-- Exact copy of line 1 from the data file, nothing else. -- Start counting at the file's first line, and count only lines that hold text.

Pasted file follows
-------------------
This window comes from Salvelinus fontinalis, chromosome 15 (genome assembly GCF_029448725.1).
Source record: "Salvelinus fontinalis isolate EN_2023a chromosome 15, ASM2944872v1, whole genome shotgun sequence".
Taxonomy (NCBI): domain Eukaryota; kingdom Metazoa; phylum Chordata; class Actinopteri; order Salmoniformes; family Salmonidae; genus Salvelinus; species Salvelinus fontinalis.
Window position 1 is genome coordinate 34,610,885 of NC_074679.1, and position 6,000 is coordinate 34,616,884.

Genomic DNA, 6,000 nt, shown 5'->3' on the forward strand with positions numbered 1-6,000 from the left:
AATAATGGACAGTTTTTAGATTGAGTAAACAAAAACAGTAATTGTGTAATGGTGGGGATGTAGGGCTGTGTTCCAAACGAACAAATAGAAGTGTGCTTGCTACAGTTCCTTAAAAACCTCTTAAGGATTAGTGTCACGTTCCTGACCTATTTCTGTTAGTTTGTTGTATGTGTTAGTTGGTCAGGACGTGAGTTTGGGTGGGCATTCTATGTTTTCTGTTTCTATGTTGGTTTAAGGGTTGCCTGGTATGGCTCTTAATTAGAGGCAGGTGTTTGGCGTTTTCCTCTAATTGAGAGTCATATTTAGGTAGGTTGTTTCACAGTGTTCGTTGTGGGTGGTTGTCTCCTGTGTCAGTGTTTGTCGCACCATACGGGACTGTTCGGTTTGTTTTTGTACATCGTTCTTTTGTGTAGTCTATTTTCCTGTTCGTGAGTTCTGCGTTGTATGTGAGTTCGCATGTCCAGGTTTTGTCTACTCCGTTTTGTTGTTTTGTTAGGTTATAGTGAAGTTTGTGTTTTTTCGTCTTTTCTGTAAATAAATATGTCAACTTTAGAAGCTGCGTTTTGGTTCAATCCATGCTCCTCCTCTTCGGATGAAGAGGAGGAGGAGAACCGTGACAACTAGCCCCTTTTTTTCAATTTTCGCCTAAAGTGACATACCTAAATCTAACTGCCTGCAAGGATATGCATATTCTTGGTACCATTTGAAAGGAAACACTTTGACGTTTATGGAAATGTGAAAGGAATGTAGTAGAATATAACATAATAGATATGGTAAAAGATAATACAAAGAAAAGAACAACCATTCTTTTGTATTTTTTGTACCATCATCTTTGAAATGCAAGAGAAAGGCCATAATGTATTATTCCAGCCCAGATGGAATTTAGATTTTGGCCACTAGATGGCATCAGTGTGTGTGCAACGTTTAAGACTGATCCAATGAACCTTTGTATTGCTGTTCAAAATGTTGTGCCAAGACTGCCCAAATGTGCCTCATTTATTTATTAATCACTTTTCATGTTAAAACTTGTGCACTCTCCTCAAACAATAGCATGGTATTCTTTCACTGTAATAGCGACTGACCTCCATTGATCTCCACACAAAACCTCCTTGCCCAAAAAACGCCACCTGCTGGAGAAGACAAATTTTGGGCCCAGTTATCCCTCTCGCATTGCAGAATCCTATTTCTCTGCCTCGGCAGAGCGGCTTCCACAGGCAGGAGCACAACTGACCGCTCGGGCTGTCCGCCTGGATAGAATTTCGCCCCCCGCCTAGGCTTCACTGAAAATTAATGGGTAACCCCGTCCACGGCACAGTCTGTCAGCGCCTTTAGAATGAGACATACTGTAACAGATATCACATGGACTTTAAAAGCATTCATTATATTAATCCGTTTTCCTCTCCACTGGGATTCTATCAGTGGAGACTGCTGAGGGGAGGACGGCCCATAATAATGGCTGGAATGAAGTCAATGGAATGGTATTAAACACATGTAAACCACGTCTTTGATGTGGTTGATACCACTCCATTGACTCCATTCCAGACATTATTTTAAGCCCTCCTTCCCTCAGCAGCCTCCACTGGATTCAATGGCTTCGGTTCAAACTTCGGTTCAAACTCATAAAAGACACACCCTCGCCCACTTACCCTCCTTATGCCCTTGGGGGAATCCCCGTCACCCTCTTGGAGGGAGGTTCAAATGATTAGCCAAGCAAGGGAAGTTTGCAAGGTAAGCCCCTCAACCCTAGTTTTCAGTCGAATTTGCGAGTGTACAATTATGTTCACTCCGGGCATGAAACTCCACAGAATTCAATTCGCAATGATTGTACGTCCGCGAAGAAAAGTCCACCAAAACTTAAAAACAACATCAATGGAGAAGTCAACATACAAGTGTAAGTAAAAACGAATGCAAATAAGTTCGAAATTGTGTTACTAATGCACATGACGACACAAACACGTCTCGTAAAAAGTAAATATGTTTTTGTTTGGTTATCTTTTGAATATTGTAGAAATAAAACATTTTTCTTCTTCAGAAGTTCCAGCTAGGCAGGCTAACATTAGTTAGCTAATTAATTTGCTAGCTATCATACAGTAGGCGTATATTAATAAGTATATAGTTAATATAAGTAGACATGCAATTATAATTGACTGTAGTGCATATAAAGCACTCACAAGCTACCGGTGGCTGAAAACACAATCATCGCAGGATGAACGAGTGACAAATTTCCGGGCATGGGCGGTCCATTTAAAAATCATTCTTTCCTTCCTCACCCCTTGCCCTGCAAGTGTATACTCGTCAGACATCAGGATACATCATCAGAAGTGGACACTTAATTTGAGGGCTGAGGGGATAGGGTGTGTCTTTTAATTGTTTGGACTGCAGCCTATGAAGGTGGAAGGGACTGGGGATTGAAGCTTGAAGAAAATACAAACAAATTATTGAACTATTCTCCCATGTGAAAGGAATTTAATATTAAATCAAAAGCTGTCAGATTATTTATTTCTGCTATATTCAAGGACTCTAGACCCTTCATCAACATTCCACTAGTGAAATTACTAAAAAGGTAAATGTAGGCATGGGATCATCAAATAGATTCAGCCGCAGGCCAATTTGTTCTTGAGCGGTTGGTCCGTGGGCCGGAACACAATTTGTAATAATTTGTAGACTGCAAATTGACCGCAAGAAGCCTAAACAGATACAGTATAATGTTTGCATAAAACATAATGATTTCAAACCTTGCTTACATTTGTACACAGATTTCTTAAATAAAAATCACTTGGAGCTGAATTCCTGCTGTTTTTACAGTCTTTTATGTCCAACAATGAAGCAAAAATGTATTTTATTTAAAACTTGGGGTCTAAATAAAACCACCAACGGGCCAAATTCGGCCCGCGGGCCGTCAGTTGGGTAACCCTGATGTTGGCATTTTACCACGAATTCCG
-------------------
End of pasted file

This window comes from Salvelinus fontinalis, chromosome 15 (genome assembly GCF_029448725.1).